First off, thanks for all the well wishes. My cat came through surgery with flying colors. He was pretty woozy when he came home, but before long, he was demanding treats, which meant he was definitely feeling better.
While he was having surgery, I started thinking about what we value. Because his surgery was dental related, the vet was going to do a cleaning while he was knocked out. When I dropped him off, the tech asked me if I wanted them to do anything extra if they noticed problems while they were in there – such as other problem teeth and the like. Of course, I said yes, do whatever you think is necessary. The cost didn’t cross my mind.
Thankfully, his surgery was exactly what we expected, so there were no added costs, but without thinking, I was willing to spend that money, because his health was the most important thing to me at that point. And yet when I’m at the grocery store, I will debate over whether or not I need that extra $3.00 worth of fruit.
While money is money, and $25 is $25 no matter what you spend it on, it’s interesting how priorities differ and when money is more important and when what you’re spending the money on is more important. I think for me, the times when I don’t think about money are when it comes to my pets’ care, my own healthcare, plane tickets home for the holidays (though I do try to find cheap ones), and a few other things.
Not that I always think about money, of course. Some of it is automatic, or more savings focused. “Do I need to buy this or not.” But sometimes, there are more important things to consider than money.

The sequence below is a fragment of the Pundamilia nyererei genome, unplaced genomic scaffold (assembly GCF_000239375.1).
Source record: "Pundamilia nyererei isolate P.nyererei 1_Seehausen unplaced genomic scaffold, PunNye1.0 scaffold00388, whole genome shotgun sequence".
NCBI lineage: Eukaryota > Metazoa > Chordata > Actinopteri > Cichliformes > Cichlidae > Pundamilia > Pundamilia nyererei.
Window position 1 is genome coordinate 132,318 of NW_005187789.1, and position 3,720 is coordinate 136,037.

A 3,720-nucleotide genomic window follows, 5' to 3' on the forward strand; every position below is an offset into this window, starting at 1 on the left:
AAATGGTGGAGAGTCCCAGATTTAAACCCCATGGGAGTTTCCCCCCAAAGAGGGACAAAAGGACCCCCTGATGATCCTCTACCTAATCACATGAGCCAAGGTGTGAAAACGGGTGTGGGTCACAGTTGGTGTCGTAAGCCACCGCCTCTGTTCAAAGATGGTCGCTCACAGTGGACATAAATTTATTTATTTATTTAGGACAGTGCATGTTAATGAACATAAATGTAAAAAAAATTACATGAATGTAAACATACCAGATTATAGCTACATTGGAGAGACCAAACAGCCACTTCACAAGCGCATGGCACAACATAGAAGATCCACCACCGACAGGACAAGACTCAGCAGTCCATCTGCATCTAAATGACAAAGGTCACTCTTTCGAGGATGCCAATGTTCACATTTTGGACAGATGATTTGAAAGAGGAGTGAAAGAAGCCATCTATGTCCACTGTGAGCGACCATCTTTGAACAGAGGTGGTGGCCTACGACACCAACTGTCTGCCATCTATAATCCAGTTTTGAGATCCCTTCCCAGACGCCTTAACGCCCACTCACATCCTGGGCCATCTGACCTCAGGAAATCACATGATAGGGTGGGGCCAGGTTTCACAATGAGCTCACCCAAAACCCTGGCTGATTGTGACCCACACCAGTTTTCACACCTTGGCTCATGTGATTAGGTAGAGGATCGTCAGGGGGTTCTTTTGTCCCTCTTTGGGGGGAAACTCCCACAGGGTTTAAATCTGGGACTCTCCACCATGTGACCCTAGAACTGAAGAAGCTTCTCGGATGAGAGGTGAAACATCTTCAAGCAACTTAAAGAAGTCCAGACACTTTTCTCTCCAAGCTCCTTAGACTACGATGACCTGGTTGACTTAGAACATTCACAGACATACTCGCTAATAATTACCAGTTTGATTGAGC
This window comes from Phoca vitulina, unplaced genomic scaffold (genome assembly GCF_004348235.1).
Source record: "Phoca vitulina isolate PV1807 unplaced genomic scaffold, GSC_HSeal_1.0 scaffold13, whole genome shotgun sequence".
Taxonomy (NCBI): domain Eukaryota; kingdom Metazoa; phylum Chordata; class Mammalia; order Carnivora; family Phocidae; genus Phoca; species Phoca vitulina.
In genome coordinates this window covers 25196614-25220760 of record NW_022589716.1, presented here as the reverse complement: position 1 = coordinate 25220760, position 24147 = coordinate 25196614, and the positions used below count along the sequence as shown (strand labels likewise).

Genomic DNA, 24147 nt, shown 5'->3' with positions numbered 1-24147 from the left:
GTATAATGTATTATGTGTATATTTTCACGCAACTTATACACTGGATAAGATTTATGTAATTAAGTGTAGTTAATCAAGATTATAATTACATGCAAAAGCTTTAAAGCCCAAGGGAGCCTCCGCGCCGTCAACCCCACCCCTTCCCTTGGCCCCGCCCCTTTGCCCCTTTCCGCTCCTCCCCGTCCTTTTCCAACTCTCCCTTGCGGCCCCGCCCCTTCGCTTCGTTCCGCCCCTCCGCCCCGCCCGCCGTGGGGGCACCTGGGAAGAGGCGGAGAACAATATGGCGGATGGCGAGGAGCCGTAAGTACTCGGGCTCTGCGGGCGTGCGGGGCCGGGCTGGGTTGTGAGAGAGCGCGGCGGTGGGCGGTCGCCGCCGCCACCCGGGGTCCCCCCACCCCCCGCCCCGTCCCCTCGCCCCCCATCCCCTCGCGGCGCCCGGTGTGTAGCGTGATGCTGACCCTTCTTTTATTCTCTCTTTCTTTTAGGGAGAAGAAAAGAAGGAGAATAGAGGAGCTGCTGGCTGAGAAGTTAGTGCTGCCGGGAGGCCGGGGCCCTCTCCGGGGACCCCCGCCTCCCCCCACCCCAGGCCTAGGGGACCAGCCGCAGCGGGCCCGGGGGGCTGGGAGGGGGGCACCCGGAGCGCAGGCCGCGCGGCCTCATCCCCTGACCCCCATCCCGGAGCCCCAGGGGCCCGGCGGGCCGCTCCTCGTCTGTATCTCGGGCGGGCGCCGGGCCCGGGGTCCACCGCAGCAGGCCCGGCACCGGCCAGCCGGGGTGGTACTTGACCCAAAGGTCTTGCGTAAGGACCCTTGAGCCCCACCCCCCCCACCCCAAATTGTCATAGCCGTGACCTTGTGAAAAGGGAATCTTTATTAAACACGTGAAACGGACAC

Megan is a 40-something government employee in the Washington, DC area. She got interested in Personal Finance when she got out of college and realized that her paycheck wasn’t going to go as far as she had hoped. Since starting this blog, she has managed to buy a house and make a solid start on her retirement goals, and hopes to help others do the same. Here is her story:
In 2007, I was a gainfully employed 20-something with no debt but not a lot of knowledge about personal finance. It was a co-worker’s comment about Roth IRAs that sent me to the internet, searching for information. It was then that I realized that I really didn’t know a whole lot about personal finance and that my current financial situation was due a lot to inherent frugal tendencies, generous family members, a fear of debt, and good luck. While that was working for me, clearly I needed a better plan.
While I had no debt, I was also pretty much living paycheck to paycheck and not worrying about going over budget (I say this as if I had a real budget) because I had an emergency fund set aside to cover any overages.
Except that’s not what an emergency fund is for.
So I did a lot of research, read a lot of blogs, and decided that I needed a plan. I needed to budget. I needed to know what I was spending my money on. I needed to prepare for the future.
I decided to create a blog not only to make myself accountable to others but also to share the knowledge that I gained along the way. I’ve learned so much from my fellow bloggers, and I hope that my readers can find something useful in what I have to share as well.